Formal and Applied Counseling in Israel

Article excerpt

Israel's name is familiar to many people around the world. One of the main reasons for this is the intensive media coverage of events occurring there. However, why is it that the media is so interested in Israel? There is a widely held belief that what happens in Israel might have major impacts on other parts of the world. Also, many of the events that occur in Israel on a daily basis produce "real" news on which to report (e.g., the recent exchange of 1,000 Palestinian prisoners for one Israeli soldier). Finally, the fact that Israel has it all--an interesting blend of various religions, peoples, ethnicities, and landscapes--creates an interesting story to tell.

Previous discussions about counseling in Israel have described related issues, such as its role within the school context (Karayanni, 1996), occupational guidance (Benjamin, 2007), specific ethnic groups (Shechtman, 2003), times of intensive community danger (Israelashvili, 2005), and implications of multiculturalism (Israelashvili & Benjamin, 2009). In this article, we focus on the description and analysis of the existing gap between the formal and the applied (i.e., practical) statuses of counseling in Israel.

* Israel A Meaningful Multiplicity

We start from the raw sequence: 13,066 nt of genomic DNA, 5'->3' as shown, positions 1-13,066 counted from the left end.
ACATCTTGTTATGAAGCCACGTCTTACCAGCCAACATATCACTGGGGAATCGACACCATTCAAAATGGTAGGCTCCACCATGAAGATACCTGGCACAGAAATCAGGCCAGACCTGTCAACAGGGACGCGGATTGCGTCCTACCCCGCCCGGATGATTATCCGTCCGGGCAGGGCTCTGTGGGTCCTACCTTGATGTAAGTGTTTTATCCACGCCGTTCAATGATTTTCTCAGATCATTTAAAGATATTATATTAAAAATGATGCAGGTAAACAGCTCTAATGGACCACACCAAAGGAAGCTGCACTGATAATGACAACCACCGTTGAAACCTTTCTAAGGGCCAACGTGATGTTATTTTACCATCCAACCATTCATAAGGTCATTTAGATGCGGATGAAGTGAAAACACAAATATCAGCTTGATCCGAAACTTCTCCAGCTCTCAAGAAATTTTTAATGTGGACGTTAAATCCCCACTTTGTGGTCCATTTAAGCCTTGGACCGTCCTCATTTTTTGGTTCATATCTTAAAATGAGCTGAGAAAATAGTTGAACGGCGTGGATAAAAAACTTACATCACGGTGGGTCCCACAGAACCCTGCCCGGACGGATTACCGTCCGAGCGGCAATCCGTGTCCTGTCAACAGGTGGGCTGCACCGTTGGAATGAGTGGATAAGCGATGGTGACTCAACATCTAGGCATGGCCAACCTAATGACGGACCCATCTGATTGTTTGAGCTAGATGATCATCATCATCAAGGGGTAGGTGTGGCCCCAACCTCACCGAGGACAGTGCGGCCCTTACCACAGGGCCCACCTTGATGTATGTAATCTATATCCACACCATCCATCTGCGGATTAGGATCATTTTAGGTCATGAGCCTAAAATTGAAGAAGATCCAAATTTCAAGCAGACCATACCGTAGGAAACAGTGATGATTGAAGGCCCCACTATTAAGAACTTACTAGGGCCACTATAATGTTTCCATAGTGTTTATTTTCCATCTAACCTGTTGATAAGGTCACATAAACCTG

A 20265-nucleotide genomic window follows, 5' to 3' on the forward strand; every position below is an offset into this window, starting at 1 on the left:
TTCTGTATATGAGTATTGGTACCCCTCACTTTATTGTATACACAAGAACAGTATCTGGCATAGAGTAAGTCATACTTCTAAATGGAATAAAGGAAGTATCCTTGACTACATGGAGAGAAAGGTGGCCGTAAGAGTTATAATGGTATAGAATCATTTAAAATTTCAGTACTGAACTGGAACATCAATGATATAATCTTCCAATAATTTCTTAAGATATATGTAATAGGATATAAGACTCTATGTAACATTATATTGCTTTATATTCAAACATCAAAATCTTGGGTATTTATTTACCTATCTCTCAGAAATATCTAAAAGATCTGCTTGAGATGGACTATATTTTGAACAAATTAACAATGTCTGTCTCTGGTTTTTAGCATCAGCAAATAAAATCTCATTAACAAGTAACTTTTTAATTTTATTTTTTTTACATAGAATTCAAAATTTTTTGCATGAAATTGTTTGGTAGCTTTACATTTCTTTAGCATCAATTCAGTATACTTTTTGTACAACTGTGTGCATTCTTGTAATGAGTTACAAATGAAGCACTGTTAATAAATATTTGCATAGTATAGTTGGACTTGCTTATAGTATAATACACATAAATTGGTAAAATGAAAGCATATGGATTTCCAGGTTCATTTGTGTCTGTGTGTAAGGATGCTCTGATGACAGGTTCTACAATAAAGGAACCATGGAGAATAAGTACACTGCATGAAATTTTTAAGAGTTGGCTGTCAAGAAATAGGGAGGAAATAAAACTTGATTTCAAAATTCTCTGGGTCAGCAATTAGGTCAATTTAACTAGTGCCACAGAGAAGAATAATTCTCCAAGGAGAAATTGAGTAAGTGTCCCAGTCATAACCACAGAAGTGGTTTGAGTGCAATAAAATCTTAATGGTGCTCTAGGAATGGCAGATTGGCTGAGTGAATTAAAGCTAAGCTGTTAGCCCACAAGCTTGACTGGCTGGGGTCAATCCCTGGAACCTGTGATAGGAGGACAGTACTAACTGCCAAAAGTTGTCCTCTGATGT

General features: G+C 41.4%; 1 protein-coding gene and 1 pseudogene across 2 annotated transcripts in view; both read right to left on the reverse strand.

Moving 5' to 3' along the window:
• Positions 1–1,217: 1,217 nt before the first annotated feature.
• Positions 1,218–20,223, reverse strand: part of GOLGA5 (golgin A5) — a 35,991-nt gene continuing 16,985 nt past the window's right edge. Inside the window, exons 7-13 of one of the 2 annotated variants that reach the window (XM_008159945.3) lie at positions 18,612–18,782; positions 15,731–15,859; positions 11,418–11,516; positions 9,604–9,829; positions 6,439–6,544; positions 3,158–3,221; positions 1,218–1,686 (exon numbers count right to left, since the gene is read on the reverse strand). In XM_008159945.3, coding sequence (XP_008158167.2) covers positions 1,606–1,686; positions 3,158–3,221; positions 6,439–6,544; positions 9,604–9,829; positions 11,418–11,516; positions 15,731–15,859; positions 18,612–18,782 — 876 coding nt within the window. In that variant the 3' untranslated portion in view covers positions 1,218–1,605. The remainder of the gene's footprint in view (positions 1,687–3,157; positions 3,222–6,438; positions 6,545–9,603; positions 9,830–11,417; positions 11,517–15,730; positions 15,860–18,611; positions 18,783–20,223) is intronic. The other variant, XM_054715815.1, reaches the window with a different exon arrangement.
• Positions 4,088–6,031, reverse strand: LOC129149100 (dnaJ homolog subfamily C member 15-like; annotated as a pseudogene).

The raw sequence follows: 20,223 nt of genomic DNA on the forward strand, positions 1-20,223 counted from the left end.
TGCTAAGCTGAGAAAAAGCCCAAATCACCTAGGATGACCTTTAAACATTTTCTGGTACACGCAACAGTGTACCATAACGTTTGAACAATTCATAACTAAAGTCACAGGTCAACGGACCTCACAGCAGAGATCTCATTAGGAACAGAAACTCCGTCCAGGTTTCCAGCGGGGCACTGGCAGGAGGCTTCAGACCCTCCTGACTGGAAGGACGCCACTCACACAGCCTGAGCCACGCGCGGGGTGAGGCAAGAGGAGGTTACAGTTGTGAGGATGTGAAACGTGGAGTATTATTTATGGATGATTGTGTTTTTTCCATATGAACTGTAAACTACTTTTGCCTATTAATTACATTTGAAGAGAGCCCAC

Regardless of the perspective taken, Israel is complexly diverse. The difficulty begins with locating Israel geographically, because it is settled at the junction between Asia, Europe, and Africa. This is why this region is referred to as the Middle East--not exactly "in the East" but somewhere "in the Middle." Israel's geography is characterized by a mixture of landscapes, with the desert in the South, the sea in the West, the hills in the East, and the winter-snowing mountains in the North. In Israel, one can also find an assortment of archeological findings dated 100,000 years old alongside modern, top-quality residential areas. The same diversity can be found in Israel's ethnic and religious groups. Approximately 80% of the Israeli population is Jewish, but individuals are subdivided into numerous subtypes (e.g., according to their level of religiosity). The remaining 20% are non-Jewish, but they are also subdivided into Muslim, Christian, Druze, Bedouin, and so on (Israel Central Bureau of Statistics, 2011). Also, the Israeli Defense Forces (IDF) consists of a multiplicity of Jewish soldiers, who are obliged to enlist for 2 years (women) or 3 years (men) of mandatory service, and non-Jewish soldiers (e.g., the Druze), who join the IDF as an act of loyalty to the State of Israel. The mandatory military service of Jewish women is a natural derivation of the prominent role that women have played in the establishment of the Israeli society. Thus, although the roles of men and women in Israel are far from being perfect, they are much more advanced than those in many other nations. Israel is also a mixture of political orientations, with more than 20 parties to choose from, rather than two to four parties, as is found in most Western countries. Israel is a combination of powerfulness and helplessness. On the one hand, today, the Israeli economy is considered to be one of the more promising in the world, with a very good and proven reputation as a "start-up nation" (Senor & Singer, 2009). On the other hand, when a major crisis emerges, Israel is often in need of help from its allies, even when the crisis is not salient. During a 1-day tour in Israel, one is exposed to a blend of holiness and sin. One can encounter holiness when walking in the quarters of Old Jerusalem and upon approaching the Wailing Wall (the only part left from the ancient Jewish Temple), visiting the monument of Masada, touring the Sea of Galilee and Capernaum, visiting the Basilica of the Annunciation or the White Mosque in the city of Nazareth, and so on. As for sin, simply leaf through the pages of the Lonely Planet's Best in Travel 2011 (Lonely Planet, 2010) and explore why the city of Tel Aviv, Israel's business center, is described as "a modern Sin City on the sea" (p. …


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